Sand tiger sharks are a prohibited species regulated in the commercial longline shark fishery on the Atlantic and Gulf coasts of the United States by the National Marine Fisheries Service. Any sand tiger caught must be released immediately with minimal harm to the shark. The International Union for Conservation of Nature and Natural Resources (IUCN) classifies the sand tiger as “Vulnerable”, which means it faces a high risk of extinction in the wild in the medium term future. This is due to an observed, or estimated reduction in the population of at least 20% over the last 10 years or three generations. Catch rates of populations in Australia and South Africa have shown declines due to commercial fishing, spearfishing and beach meshing. Even with status as a protected species, the recovery of the sand tiger shark off the coast of Australia has been very slow (Pollard and Smith, 2009).

> Check the status of the tiger sand shark at the IUCN website.

The IUCN is a global union of states, governmental agencies, and non-governmental organizations in a partnership that assesses the conservation status of species.

Geographical Distribution

World distribution for the sand tiger shark. Map © Chondrichthyan Tree of Life
World distribution for the sand tiger shark. Map © Chondrichthyan Tree of Life

The sand tiger shark can be found in most warm seas throughout the world except for the eastern Pacific. In the western Atlantic Ocean it ranges from the Gulf of Maine (U.S.A) to Argentina and is commonly found in Cape Cod (U.S.) and Delaware Bay (U.S.) during the summer months. In the eastern Atlantic, it ranges from the coast of Europe and the Mediterranean Sea down to South Africa In the Pacific it ranges from Australia to Japan (Pollard and Smith, 2009).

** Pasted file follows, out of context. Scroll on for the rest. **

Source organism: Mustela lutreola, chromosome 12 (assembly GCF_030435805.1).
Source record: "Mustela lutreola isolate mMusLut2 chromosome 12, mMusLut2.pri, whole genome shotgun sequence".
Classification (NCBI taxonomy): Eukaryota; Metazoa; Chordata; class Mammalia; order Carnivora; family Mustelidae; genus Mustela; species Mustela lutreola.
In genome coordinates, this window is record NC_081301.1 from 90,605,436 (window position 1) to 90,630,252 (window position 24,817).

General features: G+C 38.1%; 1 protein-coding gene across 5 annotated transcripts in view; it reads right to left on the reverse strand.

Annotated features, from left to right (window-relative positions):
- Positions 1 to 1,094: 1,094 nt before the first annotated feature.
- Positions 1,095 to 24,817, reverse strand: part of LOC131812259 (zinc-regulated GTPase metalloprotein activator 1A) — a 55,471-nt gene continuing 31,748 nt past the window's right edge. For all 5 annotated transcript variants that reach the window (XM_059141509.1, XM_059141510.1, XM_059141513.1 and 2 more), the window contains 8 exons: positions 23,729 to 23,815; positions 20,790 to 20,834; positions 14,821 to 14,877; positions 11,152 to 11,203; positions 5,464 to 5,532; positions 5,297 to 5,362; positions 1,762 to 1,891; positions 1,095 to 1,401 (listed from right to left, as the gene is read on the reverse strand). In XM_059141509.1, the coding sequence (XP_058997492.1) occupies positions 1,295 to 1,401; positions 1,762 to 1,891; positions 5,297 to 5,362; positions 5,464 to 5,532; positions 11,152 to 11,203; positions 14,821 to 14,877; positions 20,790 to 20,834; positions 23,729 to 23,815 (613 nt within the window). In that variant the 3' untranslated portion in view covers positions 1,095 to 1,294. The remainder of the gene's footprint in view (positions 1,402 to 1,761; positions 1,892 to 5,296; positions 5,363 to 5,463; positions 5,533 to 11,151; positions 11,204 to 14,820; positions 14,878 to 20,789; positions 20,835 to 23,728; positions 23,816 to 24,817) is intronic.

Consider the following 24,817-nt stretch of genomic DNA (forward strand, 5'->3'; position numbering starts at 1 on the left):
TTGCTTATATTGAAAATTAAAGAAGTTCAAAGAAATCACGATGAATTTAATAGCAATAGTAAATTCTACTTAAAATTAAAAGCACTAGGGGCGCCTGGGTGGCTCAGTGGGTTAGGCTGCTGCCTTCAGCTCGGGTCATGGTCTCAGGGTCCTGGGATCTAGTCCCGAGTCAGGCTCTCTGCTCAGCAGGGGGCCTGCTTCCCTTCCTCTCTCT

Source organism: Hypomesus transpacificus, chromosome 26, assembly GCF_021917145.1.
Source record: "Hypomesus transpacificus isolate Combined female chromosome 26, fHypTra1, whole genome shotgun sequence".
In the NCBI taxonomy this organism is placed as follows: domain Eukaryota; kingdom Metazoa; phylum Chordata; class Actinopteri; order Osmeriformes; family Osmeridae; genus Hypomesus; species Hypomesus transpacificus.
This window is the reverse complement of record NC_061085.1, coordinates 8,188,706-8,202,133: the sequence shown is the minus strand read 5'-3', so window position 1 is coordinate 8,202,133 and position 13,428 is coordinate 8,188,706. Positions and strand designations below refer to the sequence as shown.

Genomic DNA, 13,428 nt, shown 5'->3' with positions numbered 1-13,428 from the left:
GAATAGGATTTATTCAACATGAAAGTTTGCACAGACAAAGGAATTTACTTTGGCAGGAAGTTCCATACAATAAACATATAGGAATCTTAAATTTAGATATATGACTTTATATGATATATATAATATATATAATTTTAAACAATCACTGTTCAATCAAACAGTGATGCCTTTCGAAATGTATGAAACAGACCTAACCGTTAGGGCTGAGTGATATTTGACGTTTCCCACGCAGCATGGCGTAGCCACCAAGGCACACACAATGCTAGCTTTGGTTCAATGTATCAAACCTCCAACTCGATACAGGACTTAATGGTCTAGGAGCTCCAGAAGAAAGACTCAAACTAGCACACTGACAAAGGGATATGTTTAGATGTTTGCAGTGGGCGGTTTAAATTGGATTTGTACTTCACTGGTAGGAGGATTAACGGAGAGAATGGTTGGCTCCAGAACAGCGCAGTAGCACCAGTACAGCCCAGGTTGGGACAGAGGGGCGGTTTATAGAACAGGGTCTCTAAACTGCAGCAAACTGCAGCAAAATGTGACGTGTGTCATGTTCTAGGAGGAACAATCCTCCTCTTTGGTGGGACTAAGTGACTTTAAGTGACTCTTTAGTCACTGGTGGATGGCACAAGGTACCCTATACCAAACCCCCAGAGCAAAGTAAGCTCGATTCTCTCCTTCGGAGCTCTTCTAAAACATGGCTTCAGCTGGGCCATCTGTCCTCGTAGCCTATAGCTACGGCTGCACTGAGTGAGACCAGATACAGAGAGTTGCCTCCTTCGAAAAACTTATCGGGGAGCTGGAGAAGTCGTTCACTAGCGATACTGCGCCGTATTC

Habitat

Sand tigers are commonly found inshore ranging in depths from 6 to 626 feet (1.8 to 191 m). The sand tiger is found in a variety of habitats including the surf zone, shallow bays, coral and rocky reefs and deeper areas around the outer continental shelves. C. taurus is often found on the bottom but can also be seen at all levels in the water column. It is migratory within its region, moving poleward during the summer while making equatorial movements during the fall and winter months (Compagno et al. 2005).

Distinguishing Characteristics

Sand Tiger shark (Carcharias taurus). Illustration courtesy FAO, Species Identification and Biodata
Sand Tiger shark (Carcharias taurus). Illustration courtesy FAO, Species Identification and Biodata

1. First dorsal fin is placed back on body, closer to pelvic fins than to pectoral fins

2. First and second dorsal and anal fins nearly equal in size

3. Snout flattened, with long mouth extending behind eyes

Juvenile sand tiger shark. Image © George Burgess
Juvenile sand tiger shark. Image © George Burgess

Biology

Distinctive Features
The sand tiger shark is a large, bulky shark with a flattened conical snout and a long mouth that extends behind the eyes. The first dorsal fin is set back and is much closer to the pelvic fins than the pectoral fins. The anal and dorsal fins are large and broad-based and the second dorsal fin is almost the same size as the first dorsal. Gill slits are anterior to the origin of the pectoral fins in this species. The caudal fin of the sand tiger shark is asymmetrically shaped with a strongly pronounced upper lobe.

Coloration